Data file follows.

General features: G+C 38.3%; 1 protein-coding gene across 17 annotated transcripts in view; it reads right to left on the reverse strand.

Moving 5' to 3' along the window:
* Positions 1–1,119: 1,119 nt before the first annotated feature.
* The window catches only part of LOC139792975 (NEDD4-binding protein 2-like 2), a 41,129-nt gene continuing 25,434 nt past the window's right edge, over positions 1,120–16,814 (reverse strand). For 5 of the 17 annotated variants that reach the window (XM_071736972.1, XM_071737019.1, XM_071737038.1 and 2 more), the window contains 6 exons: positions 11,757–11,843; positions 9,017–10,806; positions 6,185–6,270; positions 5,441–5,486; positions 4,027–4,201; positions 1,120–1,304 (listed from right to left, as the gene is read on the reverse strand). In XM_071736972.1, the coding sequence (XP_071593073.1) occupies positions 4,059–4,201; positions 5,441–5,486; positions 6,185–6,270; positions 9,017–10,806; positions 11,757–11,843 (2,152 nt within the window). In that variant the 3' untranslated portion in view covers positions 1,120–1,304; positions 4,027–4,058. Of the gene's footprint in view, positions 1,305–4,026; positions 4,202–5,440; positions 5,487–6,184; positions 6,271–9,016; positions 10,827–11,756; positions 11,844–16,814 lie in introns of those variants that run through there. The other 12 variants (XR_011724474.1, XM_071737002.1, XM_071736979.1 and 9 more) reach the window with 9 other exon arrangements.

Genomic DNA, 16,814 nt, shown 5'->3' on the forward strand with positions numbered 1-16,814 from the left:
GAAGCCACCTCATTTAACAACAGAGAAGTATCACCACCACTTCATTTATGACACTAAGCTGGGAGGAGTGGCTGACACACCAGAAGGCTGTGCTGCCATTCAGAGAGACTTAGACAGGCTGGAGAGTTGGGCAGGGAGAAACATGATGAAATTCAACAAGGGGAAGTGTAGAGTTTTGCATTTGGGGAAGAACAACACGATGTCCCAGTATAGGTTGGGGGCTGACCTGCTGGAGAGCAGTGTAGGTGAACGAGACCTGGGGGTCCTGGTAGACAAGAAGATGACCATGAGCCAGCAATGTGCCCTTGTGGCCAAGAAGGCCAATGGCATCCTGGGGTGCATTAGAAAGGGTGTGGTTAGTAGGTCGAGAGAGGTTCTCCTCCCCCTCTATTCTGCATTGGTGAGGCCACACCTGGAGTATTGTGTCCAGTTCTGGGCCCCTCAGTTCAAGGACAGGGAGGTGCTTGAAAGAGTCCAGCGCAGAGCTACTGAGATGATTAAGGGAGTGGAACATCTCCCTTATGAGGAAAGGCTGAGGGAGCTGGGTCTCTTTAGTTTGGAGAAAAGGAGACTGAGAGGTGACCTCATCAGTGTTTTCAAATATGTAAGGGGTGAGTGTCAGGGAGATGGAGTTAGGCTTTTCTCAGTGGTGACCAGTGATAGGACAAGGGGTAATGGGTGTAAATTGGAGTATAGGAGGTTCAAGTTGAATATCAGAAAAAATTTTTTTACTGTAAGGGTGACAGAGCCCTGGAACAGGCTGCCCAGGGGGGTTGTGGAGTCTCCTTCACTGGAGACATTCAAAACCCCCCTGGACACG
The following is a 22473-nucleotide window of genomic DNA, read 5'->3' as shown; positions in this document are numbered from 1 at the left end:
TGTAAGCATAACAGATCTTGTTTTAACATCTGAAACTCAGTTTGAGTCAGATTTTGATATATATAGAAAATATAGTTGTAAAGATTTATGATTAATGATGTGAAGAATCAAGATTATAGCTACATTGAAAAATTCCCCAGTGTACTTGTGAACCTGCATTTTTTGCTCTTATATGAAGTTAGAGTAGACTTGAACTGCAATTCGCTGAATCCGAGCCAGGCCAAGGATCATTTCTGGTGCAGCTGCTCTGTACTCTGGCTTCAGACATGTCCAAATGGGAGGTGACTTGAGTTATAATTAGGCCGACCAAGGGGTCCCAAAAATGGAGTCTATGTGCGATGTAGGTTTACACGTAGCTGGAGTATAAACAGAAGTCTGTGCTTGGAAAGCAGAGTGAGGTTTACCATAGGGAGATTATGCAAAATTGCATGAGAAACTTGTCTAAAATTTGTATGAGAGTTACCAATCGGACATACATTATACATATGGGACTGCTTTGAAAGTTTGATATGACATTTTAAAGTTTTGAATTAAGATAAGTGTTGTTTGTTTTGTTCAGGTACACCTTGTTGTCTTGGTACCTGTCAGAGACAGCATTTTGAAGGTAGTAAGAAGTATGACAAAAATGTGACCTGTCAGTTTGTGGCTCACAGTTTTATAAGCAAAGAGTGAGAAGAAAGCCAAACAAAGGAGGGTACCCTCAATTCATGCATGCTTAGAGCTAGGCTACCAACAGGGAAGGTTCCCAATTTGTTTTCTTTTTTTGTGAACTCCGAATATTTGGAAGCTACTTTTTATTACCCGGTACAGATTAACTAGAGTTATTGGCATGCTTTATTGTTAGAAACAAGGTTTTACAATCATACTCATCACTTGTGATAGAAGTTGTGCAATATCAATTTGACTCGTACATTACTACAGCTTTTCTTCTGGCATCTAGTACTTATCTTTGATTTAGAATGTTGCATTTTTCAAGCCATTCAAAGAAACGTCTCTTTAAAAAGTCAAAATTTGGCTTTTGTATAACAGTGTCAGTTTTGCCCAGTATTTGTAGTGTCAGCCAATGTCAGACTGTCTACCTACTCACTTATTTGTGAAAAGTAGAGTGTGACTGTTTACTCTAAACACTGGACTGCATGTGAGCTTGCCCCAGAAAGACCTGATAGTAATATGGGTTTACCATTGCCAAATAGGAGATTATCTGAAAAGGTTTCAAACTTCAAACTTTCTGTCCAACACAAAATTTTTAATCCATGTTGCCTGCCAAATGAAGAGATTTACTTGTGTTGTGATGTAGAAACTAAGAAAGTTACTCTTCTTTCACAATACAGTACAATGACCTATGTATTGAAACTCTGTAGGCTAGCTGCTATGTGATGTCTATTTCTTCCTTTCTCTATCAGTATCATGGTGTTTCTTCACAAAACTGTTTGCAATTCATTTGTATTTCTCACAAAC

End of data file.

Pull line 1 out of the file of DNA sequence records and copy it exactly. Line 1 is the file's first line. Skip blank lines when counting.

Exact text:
General features: G+C 38.3%; 1 protein-coding gene across 17 annotated transcripts in view; it reads right to left on the reverse strand.